The Camaro just isn’t selling right now, and a Z/28 likely wouldn’t help the situation.
Motor Trend‘s Jonny Lieberman shared some news that’s no doubt going to disappoint if you’re a hardcore enthusiast: Chevy won’t build a new Camaro Z/28, as has been rumored over the past few years. While those rumors were definitely promising — including a 5.5-liter flat-plane crank V8 straight out of the forthcoming Corvette Z06 — GM pulled the plug on the project.
If you’re not steeped in Camaro lore, the “old” Camaro Z/28 emerged back in 2014, packing the 505 horsepower, 7.0-liter LS7 V8 from the sixth-gen Corvette. This new one, based on what we know of the C8 Z06, would likely have managed more than 600 horsepower, not to mention it’d get a 6-speed manual transmission. That’s a feature that certainly won’t make its way to the mid-engined Corvette, thanks to packaging issues and an apocalyptically low take rate for manual sports cars over the past few years.
Sure, there’s still the Camaro ZL1 with its 650 horsepower 6.2-liter V8, but still…the Z/28 is an iconic name and it could breathe some new life into the muscle car. Or maybe not, as there’s been an elephant in the room that’s kept some folks away from GM’s Mustang rival — the way it looks. To their credit, GM did attempt to fix that in fall 2019 with an emergency nip and tuck to the front end:
Other forces likely worked against a new version anyway.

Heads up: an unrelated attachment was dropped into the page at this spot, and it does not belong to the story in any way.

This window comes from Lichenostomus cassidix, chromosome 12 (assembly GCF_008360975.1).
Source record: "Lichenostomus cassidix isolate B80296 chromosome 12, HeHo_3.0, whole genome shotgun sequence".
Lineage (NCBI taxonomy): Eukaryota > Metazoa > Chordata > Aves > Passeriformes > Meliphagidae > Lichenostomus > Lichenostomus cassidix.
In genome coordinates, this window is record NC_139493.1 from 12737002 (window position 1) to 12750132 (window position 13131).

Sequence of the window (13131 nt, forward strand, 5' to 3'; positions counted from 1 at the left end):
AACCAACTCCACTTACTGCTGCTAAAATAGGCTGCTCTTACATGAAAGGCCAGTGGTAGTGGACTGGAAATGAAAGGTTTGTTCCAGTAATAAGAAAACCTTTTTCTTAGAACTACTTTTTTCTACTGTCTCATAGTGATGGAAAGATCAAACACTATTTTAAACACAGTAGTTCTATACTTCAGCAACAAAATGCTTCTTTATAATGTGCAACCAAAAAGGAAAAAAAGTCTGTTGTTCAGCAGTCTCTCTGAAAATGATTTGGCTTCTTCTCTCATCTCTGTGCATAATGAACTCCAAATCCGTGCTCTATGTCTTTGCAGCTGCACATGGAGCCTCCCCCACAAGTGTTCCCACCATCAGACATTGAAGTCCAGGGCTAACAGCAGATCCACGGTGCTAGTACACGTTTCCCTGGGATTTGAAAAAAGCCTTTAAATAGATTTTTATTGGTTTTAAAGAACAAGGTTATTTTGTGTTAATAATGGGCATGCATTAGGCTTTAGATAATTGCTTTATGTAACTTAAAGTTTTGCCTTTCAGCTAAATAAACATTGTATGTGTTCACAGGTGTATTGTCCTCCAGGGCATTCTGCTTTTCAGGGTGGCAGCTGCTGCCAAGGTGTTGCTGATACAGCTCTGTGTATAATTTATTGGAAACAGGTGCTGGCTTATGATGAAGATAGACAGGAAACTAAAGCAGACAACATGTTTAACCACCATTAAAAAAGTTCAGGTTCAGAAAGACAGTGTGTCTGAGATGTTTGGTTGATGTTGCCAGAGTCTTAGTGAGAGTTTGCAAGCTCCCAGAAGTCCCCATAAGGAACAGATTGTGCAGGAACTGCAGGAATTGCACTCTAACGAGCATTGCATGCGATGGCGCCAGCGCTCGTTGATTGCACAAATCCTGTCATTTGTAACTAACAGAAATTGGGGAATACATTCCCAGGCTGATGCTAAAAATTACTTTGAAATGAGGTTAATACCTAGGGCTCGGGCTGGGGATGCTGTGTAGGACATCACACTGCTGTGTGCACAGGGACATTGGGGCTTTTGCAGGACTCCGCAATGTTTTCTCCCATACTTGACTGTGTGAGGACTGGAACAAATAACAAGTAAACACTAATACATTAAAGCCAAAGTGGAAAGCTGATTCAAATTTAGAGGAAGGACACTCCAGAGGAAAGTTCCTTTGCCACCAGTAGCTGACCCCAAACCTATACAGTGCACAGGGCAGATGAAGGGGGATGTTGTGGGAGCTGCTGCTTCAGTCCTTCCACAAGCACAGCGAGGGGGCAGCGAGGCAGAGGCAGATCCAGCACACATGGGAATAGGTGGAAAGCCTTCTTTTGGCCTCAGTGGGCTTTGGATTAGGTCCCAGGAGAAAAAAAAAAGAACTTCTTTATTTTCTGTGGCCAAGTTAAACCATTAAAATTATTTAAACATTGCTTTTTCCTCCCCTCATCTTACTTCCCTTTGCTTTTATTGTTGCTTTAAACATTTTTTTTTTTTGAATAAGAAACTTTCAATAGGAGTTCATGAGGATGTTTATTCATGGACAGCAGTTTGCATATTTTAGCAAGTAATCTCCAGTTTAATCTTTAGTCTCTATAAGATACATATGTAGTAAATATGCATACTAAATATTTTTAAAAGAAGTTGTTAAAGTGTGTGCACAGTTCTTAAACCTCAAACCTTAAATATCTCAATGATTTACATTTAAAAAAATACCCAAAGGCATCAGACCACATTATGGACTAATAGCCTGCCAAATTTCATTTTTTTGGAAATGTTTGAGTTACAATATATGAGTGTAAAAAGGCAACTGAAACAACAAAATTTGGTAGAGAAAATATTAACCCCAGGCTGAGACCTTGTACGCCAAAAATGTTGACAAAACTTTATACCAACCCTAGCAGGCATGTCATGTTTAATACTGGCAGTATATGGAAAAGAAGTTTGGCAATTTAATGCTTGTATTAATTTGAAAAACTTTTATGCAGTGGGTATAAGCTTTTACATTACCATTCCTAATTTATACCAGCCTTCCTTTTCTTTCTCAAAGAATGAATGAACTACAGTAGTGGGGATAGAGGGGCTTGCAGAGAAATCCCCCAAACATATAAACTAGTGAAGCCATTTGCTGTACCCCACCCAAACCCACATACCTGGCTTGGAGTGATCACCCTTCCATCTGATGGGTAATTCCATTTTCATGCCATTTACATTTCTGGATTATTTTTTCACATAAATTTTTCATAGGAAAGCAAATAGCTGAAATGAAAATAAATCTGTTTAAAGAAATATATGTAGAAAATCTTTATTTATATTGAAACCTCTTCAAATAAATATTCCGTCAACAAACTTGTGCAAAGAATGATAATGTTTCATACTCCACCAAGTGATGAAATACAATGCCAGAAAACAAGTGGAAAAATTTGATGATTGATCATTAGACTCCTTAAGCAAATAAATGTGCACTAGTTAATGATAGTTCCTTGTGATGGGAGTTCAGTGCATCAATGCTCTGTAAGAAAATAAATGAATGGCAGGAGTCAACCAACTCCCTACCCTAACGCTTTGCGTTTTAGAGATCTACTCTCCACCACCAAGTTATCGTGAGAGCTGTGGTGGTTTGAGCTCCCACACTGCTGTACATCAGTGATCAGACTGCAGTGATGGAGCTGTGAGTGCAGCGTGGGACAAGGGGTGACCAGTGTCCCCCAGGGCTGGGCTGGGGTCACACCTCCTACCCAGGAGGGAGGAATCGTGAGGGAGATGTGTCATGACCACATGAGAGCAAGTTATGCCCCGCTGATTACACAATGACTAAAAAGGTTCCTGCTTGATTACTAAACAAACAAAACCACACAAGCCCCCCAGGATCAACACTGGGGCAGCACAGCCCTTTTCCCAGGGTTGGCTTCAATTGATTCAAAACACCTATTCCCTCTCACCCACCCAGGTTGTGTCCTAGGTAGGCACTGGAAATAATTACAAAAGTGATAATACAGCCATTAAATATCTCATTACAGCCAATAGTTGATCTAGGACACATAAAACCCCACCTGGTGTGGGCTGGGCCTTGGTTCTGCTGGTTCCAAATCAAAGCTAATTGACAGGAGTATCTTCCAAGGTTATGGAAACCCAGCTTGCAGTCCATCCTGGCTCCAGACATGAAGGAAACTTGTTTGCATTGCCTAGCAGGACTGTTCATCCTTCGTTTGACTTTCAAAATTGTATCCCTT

Nevertheless, buyers just aren’t lining up for the Camaro. So far this year — mind you, the market’s way up on 2020 — GM shifted just 9,881 examples. Last year, it moved 13,860 by the end of June, and that was in a year wracked by the pandemic. It’s a shame, because the Camaro in pretty much any guise, from the 2.0-liter turbo to the 6.2-liter SS and, of course, the supercharged ZL1, is great fun to drive.
No doubt a Camaro Z/28 would have been a phenomenon, had GM not canned its development. I doubt it would have stuck around too long anyway, for two reasons. Granted it’s not a massive 7.0-liter engine, but pulling resources away from the brand’s electrification plans to drop a Z06-sourced V8 into a slow-selling car likely didn’t sit well with the powers that be. Second, because sales are so slow, the Camaro’s future as a model is still in question. Rumor has it GM will shelve the name past the current generation, in 2026. Beyond that, the Camaro as we know it could just cease to exist. So, why put money and effort into a Z/28 when the car generally isn’t selling, may die off anyway, and when there’s a solid alternative in the ZL1?
Reality sucks sometimes, but there you have it. While GM is keeping its Camaro plans close to the vest, this sort of story isn’t too surprising.